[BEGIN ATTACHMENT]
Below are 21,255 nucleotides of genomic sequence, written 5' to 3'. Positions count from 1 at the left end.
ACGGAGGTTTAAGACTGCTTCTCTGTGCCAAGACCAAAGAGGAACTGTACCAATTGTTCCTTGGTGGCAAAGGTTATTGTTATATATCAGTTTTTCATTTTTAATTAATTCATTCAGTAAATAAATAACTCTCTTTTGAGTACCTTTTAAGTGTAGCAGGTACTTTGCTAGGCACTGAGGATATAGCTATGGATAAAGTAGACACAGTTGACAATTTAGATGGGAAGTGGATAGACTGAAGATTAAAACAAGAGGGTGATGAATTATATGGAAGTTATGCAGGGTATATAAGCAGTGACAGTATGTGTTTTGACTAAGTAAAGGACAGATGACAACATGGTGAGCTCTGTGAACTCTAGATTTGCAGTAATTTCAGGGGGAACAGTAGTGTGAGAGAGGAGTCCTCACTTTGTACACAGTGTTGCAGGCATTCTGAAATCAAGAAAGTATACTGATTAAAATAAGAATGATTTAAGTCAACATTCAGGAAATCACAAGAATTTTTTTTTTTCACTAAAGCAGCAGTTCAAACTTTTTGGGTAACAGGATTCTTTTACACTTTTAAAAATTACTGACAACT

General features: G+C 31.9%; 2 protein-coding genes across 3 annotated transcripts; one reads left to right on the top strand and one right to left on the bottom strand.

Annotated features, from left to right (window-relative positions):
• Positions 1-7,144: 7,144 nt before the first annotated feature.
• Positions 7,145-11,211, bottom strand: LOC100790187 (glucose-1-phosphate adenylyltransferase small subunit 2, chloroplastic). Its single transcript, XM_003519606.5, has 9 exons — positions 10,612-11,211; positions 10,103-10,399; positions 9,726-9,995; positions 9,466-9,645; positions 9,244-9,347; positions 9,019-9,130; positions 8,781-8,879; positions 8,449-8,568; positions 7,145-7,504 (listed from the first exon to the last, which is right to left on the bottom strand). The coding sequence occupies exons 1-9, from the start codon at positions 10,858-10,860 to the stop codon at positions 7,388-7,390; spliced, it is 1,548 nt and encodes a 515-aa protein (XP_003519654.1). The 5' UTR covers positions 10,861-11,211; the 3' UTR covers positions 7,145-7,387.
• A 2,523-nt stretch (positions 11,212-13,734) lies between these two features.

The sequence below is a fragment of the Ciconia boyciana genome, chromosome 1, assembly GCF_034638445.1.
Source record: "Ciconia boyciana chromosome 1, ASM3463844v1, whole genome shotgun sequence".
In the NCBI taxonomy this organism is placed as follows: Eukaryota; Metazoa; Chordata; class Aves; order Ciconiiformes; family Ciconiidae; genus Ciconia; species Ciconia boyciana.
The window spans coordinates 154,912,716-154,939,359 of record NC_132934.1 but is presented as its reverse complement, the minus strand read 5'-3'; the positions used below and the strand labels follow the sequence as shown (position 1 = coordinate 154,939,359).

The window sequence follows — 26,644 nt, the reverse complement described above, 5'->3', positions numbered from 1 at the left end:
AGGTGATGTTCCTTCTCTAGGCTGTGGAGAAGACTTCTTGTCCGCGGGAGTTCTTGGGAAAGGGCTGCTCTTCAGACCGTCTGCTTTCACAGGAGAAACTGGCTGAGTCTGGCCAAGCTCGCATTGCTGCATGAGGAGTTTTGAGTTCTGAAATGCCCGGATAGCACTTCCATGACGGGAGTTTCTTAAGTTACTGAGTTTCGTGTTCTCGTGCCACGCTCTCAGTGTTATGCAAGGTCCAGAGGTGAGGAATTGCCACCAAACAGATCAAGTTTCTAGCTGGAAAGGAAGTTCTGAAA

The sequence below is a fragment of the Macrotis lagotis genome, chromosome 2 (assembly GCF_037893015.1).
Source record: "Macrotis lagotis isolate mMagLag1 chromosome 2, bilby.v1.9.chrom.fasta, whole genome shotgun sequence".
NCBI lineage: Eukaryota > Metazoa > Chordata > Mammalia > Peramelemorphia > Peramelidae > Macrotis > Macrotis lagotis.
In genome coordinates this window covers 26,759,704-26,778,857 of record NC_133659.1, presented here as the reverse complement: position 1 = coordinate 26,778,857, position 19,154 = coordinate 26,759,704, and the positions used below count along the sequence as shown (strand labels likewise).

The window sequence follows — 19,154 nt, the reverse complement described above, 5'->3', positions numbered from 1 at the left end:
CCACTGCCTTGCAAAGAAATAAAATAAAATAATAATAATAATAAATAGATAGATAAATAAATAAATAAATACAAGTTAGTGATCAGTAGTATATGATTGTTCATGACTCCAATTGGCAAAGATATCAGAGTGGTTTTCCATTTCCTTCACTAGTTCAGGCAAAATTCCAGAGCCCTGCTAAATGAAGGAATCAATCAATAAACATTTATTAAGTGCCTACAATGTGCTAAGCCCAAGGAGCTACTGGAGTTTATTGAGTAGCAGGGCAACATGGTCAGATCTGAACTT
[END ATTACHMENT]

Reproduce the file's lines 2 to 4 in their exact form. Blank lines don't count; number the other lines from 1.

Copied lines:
ACGGAGGTTTAAGACTGCTTCTCTGTGCCAAGACCAAAGAGGAACTGTACCAATTGTTCCTTGGTGGCAAAGGTTATTGTTATATATCAGTTTTTCATTTTTAATTAATTCATTCAGTAAATAAATAACTCTCTTTTGAGTACCTTTTAAGTGTAGCAGGTACTTTGCTAGGCACTGAGGATATAGCTATGGATAAAGTAGACACAGTTGACAATTTAGATGGGAAGTGGATAGACTGAAGATTAAAACAAGAGGGTGATGAATTATATGGAAGTTATGCAGGGTATATAAGCAGTGACAGTATGTGTTTTGACTAAGTAAAGGACAGATGACAACATGGTGAGCTCTGTGAACTCTAGATTTGCAGTAATTTCAGGGGGAACAGTAGTGTGAGAGAGGAGTCCTCACTTTGTACACAGTGTTGCAGGCATTCTGAAATCAAGAAAGTATACTGATTAAAATAAGAATGATTTAAGTCAACATTCAGGAAATCACAAGAATTTTTTTTTTTCACTAAAGCAGCAGTTCAAACTTTTTGGGTAACAGGATTCTTTTACACTTTTAAAAATTACTGACAACT

General features: G+C 31.9%; 2 protein-coding genes across 3 annotated transcripts; one reads left to right on the top strand and one right to left on the bottom strand.

Annotated features, from left to right (window-relative positions):